Nearly 7 Million Jobless Claims In U.S.A. - Next Memorial Day? Look for 11 Million+

Discussion in 'Wall St. News' started by ByLoSellHi, May 21, 2009.

  1. Illum


    Certainly hope not, but this service economy is in a dangerous position. The commodity and manufacturing economies are in such a better place. We need to innovate or die.
  2. We'll innovate something all right, but it won't be manufactured in the USA.

    Can't imagine what would restore full employment.

  3. GM's new survival plan relies on building cars in China and exporting them to world markets, including the U.S.
  4. bird flu? War?

    I read that when a country becomes overpopulated with men, you need some kind of war or disaster to thin the herd, return the job market to normal?

    I read about this somewhere once.
  5. Part of my schooling was in Biology... population dynamics, and that sort of thing.

    Recently saw an interview with a population expert who claims the planet can support only 3 Billion people and stay healthy.

    If populations are unchecked, they will eventually exceed the environment's ability to support. Wars and great diseases have served to thin populations periodically. Europe's standard of living said to have dramatically improved after the Black Plague.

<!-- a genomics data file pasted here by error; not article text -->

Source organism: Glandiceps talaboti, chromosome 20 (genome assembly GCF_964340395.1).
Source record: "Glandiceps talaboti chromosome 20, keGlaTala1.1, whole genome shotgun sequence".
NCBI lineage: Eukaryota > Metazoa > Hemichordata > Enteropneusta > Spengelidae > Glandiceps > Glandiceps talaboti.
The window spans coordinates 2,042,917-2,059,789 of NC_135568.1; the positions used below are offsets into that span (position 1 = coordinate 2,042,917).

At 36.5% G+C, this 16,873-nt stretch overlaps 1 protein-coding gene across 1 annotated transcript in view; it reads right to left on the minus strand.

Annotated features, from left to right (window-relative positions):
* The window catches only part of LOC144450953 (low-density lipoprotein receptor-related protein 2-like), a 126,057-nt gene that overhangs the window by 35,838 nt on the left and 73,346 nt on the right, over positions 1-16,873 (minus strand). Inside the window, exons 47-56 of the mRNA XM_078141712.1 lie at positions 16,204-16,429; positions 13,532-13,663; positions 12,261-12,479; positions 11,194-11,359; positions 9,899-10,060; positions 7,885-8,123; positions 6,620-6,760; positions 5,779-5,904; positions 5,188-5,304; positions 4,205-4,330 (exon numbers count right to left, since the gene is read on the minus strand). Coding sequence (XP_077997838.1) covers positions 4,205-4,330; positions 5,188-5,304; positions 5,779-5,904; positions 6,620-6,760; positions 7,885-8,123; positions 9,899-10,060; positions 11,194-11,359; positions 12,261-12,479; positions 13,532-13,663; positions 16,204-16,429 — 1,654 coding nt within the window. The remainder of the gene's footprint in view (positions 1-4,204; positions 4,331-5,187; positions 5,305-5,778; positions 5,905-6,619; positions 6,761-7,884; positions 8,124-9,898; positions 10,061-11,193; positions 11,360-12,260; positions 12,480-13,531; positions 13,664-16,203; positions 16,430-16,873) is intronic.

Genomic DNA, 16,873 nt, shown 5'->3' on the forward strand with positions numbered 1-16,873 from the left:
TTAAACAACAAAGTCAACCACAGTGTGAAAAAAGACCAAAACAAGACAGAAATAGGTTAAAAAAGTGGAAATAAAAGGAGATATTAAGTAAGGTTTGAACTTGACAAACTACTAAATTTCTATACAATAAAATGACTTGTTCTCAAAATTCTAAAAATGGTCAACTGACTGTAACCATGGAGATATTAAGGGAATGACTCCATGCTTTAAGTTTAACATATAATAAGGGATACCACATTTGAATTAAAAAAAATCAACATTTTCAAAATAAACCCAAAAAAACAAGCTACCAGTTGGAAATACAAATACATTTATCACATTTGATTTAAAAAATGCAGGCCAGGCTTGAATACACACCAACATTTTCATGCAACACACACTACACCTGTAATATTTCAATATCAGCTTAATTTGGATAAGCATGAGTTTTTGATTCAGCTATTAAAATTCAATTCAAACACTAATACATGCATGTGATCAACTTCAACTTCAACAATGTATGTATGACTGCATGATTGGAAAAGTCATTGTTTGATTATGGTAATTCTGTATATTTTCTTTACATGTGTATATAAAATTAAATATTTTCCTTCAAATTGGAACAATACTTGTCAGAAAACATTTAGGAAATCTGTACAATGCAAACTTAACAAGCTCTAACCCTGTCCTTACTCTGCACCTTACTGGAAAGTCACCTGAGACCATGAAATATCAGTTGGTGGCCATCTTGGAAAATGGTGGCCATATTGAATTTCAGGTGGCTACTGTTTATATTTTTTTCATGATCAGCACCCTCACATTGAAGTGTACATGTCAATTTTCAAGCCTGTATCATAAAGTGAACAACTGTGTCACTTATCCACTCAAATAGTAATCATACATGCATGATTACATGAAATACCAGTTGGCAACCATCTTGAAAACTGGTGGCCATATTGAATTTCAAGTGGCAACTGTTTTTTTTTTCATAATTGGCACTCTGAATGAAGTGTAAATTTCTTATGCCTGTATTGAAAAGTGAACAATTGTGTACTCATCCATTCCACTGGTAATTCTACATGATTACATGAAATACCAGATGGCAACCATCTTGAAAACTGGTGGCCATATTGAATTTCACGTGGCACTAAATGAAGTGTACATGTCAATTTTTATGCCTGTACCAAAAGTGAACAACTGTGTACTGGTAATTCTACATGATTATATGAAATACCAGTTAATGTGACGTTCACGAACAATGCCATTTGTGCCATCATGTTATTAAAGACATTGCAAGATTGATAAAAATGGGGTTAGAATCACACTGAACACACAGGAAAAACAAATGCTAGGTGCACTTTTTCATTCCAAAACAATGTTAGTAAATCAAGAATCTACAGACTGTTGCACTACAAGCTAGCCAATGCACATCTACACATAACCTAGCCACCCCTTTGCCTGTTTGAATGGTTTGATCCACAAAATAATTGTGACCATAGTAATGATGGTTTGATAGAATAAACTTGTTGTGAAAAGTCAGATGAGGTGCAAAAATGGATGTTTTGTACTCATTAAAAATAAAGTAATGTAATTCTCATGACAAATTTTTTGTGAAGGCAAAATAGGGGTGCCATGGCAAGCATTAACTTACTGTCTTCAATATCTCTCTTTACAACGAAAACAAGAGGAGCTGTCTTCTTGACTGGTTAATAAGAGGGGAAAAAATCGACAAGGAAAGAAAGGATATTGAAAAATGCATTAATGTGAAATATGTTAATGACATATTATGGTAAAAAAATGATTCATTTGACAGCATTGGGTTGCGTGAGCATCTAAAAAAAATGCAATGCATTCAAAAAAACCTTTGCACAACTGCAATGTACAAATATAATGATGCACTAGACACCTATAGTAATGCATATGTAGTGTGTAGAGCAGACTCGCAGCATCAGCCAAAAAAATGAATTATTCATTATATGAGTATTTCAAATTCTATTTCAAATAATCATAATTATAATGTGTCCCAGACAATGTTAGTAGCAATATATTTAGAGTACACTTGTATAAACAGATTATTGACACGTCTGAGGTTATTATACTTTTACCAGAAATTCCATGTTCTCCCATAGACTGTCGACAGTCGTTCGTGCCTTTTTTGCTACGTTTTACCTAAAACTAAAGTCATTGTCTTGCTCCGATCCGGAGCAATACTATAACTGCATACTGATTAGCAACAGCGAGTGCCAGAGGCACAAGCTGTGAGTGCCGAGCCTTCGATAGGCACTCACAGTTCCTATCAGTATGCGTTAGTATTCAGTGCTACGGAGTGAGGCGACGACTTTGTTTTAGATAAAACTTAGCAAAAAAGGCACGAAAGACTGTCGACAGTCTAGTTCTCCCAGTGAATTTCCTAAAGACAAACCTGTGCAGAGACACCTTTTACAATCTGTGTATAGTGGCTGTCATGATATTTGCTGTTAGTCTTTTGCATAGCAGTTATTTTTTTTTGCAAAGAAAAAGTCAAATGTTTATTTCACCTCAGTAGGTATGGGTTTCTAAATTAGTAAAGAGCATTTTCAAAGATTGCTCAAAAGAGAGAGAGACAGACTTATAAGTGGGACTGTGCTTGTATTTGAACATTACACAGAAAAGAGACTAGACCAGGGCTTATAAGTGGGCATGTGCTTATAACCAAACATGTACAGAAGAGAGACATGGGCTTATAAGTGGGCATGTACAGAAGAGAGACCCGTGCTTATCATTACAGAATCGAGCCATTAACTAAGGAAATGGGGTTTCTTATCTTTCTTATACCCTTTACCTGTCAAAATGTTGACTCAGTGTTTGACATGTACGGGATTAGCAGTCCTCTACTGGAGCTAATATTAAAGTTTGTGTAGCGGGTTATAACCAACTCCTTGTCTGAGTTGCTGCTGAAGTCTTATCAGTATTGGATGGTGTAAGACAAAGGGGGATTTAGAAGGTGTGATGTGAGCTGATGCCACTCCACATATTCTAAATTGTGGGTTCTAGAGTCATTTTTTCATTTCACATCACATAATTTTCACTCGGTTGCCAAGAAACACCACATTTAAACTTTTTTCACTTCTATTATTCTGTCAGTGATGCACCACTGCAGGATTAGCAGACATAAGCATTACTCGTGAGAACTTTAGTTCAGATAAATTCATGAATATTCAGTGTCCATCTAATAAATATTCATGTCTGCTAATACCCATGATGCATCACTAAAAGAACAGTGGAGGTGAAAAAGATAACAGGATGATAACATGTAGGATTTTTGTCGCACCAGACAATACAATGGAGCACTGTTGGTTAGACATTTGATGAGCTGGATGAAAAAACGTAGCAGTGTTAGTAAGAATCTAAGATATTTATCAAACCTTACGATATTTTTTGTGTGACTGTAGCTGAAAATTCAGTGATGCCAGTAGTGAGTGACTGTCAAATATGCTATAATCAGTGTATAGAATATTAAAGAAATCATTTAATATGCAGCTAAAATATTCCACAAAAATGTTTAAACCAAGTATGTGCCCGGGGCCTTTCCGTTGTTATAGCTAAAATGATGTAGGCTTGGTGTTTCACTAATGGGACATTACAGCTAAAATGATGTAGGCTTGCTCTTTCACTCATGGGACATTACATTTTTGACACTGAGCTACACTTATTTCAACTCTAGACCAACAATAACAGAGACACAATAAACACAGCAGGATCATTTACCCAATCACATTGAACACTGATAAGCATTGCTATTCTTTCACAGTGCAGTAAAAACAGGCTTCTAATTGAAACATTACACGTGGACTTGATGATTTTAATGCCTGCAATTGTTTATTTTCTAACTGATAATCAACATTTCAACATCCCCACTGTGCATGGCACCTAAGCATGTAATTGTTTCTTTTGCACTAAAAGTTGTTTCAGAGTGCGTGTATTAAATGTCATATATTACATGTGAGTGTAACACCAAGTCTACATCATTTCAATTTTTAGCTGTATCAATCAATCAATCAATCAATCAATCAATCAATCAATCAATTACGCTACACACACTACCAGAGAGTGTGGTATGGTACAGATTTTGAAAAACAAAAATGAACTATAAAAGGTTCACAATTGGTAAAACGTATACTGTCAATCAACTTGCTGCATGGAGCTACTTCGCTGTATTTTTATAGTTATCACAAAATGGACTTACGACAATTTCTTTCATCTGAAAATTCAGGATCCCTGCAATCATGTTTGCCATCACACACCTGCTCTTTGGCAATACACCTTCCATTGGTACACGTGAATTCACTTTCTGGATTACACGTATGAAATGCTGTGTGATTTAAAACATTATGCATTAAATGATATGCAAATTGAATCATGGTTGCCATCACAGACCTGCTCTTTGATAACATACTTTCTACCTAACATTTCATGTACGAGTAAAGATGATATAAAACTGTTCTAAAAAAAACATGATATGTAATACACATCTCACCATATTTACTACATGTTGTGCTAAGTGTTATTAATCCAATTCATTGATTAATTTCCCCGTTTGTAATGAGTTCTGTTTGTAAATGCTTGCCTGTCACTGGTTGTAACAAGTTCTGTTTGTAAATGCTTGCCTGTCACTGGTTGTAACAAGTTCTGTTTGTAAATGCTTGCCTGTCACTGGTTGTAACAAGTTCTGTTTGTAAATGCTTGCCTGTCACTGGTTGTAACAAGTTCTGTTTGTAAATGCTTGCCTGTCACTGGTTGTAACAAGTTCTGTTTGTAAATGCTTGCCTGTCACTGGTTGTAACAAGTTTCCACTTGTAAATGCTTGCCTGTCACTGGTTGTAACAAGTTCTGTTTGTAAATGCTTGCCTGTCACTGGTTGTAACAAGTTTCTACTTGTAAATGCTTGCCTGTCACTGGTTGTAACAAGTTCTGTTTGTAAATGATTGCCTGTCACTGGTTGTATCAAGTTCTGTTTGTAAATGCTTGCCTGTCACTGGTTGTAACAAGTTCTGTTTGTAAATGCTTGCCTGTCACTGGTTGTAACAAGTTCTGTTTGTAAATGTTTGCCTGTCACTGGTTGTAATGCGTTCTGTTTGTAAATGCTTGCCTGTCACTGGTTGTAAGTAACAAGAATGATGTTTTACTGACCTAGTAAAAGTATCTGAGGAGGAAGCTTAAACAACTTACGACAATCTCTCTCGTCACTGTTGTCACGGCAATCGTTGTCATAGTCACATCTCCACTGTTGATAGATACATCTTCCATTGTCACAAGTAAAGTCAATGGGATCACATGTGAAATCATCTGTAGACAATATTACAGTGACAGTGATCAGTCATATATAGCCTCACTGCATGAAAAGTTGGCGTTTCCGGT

6. That's assuming productivity stays the same. With new innovations and technologies we can support more people. However, as someone already posted, we either innovate or die of resource crowding out. So any governmental or other form of innovation/tech. hinderance should be very much frowned upon.

    Humans are pretty resourceful when something lights a fire under our asses.


    Checkout the moving graphs....

    Then extrapolate ....
  8. That's optimism we Americans want to have, but likely not correct.

    1. Greater "productivity" is actually bad for employment. What is to be done with displaced workers?

    2. Innovations make money for the innovator mostly, not employees. Any innovation which is going to make a lot of money will have to be distributed widely... and it's likely to be made where labor is cheap.

    3. When the full reality of this credit bubble deflation is felt, we're likely to find we have a permanent, structural problem of high unemployment.
    #10     May 21, 2009